Please, don’t turn off FaceTime and vow never to trust it again because of this story. Your privacy is, and always will be, at risk, but that doesn’t make this particular piece of software the problem.

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Editorial

Stuck in the Past: Projection Woes

Next week, I will be heading to Montreal, where I’ll be giving three different presentations to three different audiences in three different rooms. I’ll be bringing my laptop, my iPad, and my phone with me, any of which has the built-in capability to show a PowerPoint presentation. I’ve given these kinds of presentations before, and I’m not particularly nervous about the content of the talks.

However, there is something about this weekend that is causing me serious bouts of anxiety, and that’s showing the actual presentation. Like I said, I’ll be bringing 3 different computers to the conference, which connect to other display devices via Lightning adapter (iPhone and iPad) or mini DisplayPort (my MacBook Air) to DVI or VGA or even HDMI, or via screen sharing if there was an Apple TV/Chromecast(?) involved.

However, what I *don’t* know is what display technology will be available on the other end, connected to the projector. I am aware that many universities are starting to make sure projectors have connection options for Mac, which means one or more of these options may just be ready and waiting for me. But since I want to actually know at least one of these options WILL be available, does that mean I need to go and buy at least one adapter for VGA/DVI/HDMI just in case any of those is all the projector works with? Should I just buy an Apple TV for the weekend, hook it up, and share my screen to it (again, hoping the projector has an HDMI hookup). The Apple TV method means I’ll also need access to a stable Wi-Fi connection to run the screen share, which isn’t always the case.

I’m very risk averse, but I also like to be prepared for any possibility when it comes to this kind of thing, but it feels like there should be a better way when it comes to giving presentations in an unfamiliar environment. Conferences are a VERY common thing, and it just seems like there’s no good way to do things consistently with so many moving parts.

Side note: don’t even get me started on using a secondary device as a remote to control the presentation. This technology has existed for a decade, but the only software integration that currently exists for PowerPoint is that a presentation on the iPhone can be controlled via the Apple Watch. It just feels like these kinds of things should be further along than they are.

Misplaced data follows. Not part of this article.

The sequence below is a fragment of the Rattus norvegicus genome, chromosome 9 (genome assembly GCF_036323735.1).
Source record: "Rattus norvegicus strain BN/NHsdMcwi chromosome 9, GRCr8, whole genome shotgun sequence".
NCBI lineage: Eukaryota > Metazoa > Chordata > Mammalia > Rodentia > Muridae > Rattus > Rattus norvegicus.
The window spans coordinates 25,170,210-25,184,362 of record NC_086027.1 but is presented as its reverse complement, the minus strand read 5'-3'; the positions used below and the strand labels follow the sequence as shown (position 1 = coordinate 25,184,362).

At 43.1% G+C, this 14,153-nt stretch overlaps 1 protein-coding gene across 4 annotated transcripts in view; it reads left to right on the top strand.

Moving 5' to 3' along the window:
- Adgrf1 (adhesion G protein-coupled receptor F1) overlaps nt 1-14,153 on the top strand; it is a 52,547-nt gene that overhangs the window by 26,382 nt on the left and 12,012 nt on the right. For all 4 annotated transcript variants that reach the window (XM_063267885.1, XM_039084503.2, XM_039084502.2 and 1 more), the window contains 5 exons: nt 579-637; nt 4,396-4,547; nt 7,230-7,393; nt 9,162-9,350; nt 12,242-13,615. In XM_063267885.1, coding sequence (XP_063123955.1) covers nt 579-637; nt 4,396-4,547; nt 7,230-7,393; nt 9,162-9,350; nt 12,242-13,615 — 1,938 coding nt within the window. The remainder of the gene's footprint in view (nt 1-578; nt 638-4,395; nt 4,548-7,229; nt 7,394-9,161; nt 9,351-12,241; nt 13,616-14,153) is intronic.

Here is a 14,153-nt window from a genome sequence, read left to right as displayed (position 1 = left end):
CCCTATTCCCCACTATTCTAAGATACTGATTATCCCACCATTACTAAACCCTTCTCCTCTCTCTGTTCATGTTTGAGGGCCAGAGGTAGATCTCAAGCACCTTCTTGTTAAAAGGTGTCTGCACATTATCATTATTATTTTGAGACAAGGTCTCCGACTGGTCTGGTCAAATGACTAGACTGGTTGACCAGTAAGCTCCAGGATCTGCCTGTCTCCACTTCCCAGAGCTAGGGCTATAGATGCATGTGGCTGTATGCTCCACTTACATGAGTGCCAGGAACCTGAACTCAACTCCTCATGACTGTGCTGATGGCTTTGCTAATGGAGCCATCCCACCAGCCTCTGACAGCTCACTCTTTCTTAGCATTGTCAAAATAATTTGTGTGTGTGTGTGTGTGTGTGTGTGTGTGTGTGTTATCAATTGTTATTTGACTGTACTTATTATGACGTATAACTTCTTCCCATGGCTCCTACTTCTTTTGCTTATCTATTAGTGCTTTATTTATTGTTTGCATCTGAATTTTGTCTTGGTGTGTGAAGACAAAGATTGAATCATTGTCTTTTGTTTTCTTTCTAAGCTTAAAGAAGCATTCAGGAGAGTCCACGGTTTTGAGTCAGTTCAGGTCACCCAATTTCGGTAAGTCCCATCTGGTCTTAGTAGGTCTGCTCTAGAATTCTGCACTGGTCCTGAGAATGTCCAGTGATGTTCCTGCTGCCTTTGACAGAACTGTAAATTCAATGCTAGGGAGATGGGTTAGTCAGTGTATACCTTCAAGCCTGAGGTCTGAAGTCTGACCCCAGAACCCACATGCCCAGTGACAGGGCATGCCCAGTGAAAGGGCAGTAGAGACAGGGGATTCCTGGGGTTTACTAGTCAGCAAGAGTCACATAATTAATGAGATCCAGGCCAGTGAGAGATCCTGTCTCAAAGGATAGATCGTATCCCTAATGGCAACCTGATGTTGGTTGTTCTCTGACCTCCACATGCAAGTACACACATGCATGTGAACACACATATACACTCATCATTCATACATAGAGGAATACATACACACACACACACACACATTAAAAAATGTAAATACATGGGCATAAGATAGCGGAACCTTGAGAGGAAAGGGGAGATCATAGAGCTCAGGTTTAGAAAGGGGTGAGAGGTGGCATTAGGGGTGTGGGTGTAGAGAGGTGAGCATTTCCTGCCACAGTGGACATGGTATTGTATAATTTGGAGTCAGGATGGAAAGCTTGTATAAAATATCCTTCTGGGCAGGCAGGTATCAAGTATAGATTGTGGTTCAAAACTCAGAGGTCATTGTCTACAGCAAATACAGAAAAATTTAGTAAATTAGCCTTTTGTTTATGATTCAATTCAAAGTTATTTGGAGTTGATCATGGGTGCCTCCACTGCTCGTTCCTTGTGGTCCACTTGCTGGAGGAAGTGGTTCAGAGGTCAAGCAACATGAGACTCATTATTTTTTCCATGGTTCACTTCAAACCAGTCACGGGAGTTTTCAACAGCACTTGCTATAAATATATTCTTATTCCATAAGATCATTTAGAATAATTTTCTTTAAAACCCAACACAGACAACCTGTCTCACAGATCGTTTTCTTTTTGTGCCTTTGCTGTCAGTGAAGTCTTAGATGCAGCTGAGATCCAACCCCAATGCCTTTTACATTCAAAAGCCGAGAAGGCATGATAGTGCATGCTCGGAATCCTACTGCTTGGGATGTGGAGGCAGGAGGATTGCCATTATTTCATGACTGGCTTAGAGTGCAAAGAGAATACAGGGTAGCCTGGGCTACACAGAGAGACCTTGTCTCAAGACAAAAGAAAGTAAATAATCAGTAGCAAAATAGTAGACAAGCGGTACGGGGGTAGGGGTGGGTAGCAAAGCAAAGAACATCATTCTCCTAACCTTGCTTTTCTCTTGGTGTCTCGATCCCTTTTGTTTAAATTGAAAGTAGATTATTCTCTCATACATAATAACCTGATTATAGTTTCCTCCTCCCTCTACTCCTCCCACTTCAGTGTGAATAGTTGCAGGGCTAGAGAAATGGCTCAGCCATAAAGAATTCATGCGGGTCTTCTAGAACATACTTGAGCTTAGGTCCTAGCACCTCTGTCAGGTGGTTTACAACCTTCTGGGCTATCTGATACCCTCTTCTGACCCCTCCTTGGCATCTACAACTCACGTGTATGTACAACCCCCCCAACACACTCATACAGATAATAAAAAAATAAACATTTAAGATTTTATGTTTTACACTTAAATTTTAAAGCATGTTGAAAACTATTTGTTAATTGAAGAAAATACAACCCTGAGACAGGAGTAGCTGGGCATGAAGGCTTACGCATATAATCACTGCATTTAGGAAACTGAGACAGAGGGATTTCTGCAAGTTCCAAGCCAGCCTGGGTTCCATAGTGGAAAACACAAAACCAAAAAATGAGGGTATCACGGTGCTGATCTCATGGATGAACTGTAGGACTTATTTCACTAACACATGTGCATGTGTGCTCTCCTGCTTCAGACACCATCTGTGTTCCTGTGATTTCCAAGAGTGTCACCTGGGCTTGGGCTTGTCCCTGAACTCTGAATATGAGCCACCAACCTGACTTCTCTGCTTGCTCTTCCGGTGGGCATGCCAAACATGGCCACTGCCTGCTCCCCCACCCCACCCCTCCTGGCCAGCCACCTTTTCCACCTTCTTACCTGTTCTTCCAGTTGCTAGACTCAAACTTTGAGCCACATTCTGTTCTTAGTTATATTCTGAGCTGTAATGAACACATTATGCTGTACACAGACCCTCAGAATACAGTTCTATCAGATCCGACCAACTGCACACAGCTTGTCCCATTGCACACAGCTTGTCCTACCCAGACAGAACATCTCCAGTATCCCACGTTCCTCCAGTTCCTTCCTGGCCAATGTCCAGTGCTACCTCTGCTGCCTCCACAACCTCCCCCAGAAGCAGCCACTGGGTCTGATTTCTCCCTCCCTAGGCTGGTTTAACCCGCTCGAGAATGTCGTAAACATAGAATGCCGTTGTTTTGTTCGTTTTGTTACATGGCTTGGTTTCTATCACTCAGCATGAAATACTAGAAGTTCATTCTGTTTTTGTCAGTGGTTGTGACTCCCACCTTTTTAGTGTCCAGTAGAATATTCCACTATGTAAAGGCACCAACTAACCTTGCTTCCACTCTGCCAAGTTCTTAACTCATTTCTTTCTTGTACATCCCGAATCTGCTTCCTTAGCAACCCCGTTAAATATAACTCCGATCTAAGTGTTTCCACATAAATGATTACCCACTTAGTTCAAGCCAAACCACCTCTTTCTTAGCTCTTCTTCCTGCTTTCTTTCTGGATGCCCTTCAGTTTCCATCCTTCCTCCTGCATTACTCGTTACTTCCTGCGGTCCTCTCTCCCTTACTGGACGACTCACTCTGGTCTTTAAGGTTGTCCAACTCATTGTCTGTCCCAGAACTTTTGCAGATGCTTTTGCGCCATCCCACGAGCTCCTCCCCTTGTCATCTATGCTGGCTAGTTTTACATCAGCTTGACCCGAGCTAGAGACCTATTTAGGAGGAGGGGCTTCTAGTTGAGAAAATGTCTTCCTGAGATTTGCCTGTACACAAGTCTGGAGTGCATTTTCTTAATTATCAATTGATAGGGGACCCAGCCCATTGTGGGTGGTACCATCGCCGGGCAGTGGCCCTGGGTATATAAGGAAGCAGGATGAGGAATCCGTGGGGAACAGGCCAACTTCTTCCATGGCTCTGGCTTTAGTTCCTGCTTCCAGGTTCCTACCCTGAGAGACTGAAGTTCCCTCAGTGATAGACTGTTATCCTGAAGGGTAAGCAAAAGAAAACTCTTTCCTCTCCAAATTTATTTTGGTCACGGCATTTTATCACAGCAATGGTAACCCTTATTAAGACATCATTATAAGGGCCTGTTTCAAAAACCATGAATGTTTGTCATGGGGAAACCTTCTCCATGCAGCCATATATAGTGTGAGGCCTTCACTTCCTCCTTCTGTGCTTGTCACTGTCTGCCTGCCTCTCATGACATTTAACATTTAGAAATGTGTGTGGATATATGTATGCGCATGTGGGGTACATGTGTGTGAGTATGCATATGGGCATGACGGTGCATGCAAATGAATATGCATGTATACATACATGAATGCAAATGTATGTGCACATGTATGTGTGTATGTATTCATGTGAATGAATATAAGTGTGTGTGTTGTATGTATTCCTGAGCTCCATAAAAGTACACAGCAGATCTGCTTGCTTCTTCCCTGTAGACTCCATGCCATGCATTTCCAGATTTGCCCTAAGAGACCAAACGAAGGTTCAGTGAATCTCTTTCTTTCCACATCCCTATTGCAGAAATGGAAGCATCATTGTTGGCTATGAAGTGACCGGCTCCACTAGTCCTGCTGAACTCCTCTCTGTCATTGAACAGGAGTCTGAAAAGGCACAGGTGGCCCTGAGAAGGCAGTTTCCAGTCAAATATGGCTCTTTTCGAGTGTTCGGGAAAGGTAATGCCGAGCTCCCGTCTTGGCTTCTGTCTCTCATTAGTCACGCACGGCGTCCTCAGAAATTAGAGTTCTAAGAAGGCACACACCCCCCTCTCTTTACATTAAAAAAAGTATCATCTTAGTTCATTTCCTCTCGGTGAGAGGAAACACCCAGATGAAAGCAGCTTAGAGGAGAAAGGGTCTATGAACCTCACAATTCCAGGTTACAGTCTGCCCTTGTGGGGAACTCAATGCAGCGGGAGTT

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Blog

The end of green screen, and possibly the beginning of true 3D movies

Since Lytro’s tech basically captures all the 3D information in a scene, the imagery is unusually friendly to CGI. Placing virtual objects at exactly the right depth in a scene is essentially taking advantage of a native ability of the footage.

This is possibly the beginning of what I’ve been looking for since the re-renaissance of 3D movies in the last 10-15 years. As the new ‘real’ 3D movies came to theatres, what I really wanted was to be able to view a scene in full 3D (ie. with the right visuals, everything could theoretically be in focus at all times) and to be able to focus on whatever I wanted at any time.

You have no idea how disorienting it is (unless you do this, like I do) to be engrossed in a 3D movie, just to glance at something in the background of a scene and see that you can’t focus on it. Is that what living with glasses is like? It’s terrible.

I’m really hopeful that advances in 3D movies along with these Lytro cameras that are capable of capturing all aspects of a 3D scene could mean an overhaul of not only visual effects, but of the 3D movie as a whole. I think if we were to see something like this, we would be able to truly revolutionize cinema. It might take a VR type experience to truly make this happen, but I think at a certain point that’s where we’ll end up, and I can’t wait to focus on the meaningless background part of a scene in a movie, just because I can.

> Lytro’s new Cinema camera could mean the end of green screen